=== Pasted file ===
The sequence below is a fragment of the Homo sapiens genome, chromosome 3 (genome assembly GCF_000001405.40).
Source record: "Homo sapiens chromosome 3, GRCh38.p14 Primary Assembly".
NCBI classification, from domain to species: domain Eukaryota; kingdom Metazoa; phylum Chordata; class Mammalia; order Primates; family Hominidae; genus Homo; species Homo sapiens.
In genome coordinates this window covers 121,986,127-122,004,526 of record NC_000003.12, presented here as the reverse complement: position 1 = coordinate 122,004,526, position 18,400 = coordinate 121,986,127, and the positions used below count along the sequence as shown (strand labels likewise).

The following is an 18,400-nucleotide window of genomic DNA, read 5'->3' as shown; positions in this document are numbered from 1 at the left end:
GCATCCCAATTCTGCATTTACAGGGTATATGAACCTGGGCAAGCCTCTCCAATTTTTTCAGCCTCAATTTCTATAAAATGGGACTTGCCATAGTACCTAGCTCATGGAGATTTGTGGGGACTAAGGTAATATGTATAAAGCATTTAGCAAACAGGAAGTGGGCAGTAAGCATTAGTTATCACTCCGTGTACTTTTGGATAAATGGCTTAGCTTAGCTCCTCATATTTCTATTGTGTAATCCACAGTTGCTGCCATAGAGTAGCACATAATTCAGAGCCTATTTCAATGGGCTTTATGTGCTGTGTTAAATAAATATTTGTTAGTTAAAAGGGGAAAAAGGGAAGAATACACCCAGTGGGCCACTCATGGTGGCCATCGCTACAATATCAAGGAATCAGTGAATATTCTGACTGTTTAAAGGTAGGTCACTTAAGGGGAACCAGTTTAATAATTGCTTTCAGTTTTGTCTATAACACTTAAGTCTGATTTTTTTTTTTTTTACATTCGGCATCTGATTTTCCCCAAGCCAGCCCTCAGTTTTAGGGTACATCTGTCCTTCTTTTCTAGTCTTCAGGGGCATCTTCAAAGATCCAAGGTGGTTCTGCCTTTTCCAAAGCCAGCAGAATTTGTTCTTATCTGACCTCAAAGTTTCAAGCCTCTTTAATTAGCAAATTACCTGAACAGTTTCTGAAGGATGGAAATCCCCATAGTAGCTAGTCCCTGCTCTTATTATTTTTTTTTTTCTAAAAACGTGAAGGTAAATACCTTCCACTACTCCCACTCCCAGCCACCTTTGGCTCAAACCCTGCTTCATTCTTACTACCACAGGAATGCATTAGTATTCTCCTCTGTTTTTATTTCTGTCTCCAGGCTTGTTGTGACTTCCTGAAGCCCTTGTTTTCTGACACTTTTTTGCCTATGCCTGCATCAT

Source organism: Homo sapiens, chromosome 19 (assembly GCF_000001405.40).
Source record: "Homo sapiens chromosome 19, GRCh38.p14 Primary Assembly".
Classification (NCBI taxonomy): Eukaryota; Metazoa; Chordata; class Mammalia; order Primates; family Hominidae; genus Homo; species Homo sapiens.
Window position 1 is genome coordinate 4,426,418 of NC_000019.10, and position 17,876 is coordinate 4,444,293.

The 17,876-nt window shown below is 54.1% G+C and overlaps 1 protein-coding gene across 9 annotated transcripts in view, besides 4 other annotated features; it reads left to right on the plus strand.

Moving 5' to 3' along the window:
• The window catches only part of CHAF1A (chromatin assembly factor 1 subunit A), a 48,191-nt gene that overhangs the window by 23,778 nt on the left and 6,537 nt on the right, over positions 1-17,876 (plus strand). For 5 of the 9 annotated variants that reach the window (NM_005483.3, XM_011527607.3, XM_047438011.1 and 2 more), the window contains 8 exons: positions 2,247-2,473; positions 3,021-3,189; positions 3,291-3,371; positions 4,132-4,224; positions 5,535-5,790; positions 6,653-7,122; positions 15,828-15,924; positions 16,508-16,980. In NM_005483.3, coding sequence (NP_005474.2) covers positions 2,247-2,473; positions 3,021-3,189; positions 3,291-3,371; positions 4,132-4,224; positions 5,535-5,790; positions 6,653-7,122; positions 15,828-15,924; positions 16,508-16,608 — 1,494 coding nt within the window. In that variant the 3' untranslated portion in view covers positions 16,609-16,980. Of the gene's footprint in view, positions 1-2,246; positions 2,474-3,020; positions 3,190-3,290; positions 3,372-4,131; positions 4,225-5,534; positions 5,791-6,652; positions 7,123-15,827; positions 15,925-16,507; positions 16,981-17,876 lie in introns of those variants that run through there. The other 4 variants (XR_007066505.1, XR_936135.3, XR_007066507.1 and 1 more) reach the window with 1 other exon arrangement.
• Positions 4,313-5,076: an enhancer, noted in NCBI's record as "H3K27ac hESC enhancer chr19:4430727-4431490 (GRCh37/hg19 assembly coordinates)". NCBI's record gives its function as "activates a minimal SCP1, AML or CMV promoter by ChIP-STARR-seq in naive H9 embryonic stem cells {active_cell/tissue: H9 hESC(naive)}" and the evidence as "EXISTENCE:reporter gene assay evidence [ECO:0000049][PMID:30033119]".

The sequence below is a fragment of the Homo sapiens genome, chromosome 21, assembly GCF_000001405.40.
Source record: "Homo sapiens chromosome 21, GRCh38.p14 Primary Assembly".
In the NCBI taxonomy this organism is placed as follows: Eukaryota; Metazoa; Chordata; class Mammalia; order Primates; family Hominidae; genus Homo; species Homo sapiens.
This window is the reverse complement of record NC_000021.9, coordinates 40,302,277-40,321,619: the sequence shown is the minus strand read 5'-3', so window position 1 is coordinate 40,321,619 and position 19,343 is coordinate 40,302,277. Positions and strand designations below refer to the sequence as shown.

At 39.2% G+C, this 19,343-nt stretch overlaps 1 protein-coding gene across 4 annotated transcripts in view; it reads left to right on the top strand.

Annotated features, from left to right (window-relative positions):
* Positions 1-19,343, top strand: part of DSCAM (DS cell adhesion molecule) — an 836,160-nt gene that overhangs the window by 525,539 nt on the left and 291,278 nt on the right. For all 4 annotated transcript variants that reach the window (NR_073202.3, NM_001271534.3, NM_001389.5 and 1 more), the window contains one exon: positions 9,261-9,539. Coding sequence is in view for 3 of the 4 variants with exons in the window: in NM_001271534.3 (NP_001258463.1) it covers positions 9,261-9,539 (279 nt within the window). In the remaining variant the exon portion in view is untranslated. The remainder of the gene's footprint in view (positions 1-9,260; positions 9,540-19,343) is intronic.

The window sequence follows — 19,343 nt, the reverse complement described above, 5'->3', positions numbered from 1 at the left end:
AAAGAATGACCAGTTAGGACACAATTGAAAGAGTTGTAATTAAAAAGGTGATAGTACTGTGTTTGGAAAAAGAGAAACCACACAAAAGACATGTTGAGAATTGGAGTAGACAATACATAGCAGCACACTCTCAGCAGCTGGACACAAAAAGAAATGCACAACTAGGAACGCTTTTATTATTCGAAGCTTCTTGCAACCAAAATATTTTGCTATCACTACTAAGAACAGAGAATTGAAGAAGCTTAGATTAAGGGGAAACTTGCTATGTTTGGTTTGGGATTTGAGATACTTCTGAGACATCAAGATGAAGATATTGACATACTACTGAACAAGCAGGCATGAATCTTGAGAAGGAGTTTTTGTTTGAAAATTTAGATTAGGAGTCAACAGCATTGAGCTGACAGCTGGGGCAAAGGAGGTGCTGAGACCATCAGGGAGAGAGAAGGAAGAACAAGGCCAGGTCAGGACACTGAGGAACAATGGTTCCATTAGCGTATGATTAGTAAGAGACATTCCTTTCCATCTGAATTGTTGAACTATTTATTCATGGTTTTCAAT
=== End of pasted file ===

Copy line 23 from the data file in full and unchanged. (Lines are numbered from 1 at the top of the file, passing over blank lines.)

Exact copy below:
AAAGAATGACCAGTTAGGACACAATTGAAAGAGTTGTAATTAAAAAGGTGATAGTACTGTGTTTGGAAAAAGAGAAACCACACAAAAGACATGTTGAGAATTGGAGTAGACAATACATAGCAGCACACTCTCAGCAGCTGGACACAAAAAGAAATGCACAACTAGGAACGCTTTTATTATTCGAAGCTTCTTGCAACCAAAATATTTTGCTATCACTACTAAGAACAGAGAATTGAAGAAGCTTAGATTAAGGGGAAACTTGCTATGTTTGGTTTGGGATTTGAGATACTTCTGAGACATCAAGATGAAGATATTGACATACTACTGAACAAGCAGGCATGAATCTTGAGAAGGAGTTTTTGTTTGAAAATTTAGATTAGGAGTCAACAGCATTGAGCTGACAGCTGGGGCAAAGGAGGTGCTGAGACCATCAGGGAGAGAGAAGGAAGAACAAGGCCAGGTCAGGACACTGAGGAACAATGGTTCCATTAGCGTATGATTAGTAAGAGACATTCCTTTCCATCTGAATTGTTGAACTATTTATTCATGGTTTTCAAT